Alex Chase of Masu Sushi and Robata, Chef Chat Part 2
Chef Alex Chase and Hello Kitty share a laugh
Alex Chase, executive chef at Masu Sushi and Robata in Northeast, may prefer the chaos of a kitchen to the babble of a Twitter feed, but we were able to coax a few more insights out of the self-described shy guy.
Yesterday we discussed the depths of ramen broth and the importance of a great kitchen staff, while today we grill him on his thoughts about a certain noodle's sudden celebrity and what he sees on the horizon. First catch up on yesterday's chat here.
How do you feel about the way that social media, like Facebook and Twitter, have changed the chef-diner relationship?
I don't know. I'm not the one doing it. I'm not a big lime-lighter. I'm a pretty shy guy. I'm much more comfortable back there with all the knives and fire and chaos.
What do you think about the moment that ramen noodles seems to be having right now?
It's a long time coming. It's everywhere in Japan. Every region has it's own ramen. It's street food--like the taco joints on Lake Street.
People are finding out about new cultures and places. It just takes the right thing. There are a few noodle places on University.
What's your favorite?
I go to Saigon, but that's because I live in St. Paul. There are a bunch of great places on Nicollet in Minneapolis, too.
Speaking of taco joints, where do you like to go for a taco on East Lake Street?
I'm torn between Taqueria de Hacienda and Los Ocampo. I had experience with tacos at Barrio, and I took pride in our tacos. There's that new place in St. Paul, Rusty Taco. That's closer to me, but I haven't been there yet.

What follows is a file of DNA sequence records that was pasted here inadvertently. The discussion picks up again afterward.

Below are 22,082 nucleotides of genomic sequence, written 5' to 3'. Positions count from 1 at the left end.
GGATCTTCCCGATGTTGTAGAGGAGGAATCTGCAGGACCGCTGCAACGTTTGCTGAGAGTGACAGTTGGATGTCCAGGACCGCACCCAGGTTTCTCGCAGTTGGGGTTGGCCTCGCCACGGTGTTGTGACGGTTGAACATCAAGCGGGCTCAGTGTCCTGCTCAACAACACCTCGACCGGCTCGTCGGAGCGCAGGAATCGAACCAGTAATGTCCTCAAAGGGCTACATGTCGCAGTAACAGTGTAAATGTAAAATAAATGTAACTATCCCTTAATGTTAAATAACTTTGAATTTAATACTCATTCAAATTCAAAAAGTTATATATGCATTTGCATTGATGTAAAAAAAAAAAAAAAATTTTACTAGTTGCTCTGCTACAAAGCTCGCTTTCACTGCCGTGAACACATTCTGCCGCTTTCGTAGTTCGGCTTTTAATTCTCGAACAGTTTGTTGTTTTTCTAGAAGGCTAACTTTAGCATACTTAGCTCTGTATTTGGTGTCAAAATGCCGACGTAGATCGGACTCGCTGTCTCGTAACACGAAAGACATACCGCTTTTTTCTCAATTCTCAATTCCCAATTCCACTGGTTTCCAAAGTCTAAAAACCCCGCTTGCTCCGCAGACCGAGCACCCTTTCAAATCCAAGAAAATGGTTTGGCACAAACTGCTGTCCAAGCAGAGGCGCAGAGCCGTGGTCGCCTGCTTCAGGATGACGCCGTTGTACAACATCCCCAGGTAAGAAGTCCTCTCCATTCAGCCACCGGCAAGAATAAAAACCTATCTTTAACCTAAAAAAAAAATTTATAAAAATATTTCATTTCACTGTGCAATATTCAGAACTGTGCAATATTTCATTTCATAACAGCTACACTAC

What's in your fridge at home right now?
Feta cheese, olives, some brie. A lot of weird things--100 percent real maple syrup, because it is delicious, four different kinds of mustards, capers, lettuce, and a cucumber. And
bratwurst. No bread. A lot of green things. I'll go home and throw together a raw salad. Maybe, if it's been a late night, I'll just eat a brat.
Japanese food isn't particularly prevalent in Minnesota. If people were interested in exploring the cuisine at home, where would you suggest they start?
United Noodles in Minneapolis has a wide range of Asian products. Shueng Hur in St. Paul has not as much Japanese, but a lot of Asian foods. And there's Kim's in St. Paul. It's a Japanese and Korean market. It's small, but that was the first Asian market I ever went to.
What food makes you think of home?
Anything Puerto Rican, whole roast pig, tostones Food is so personal, so versatile. Each experience, food is a reminder. All the senses are involved.
In all of your travels, is there anywhere that you haven't been yet that you'd like to see?
Central Africa, a lot of Latin America--there are a bunch of places. I have to go back to India.
Part 3 of our talk with Alex Chase continues tomorrow.
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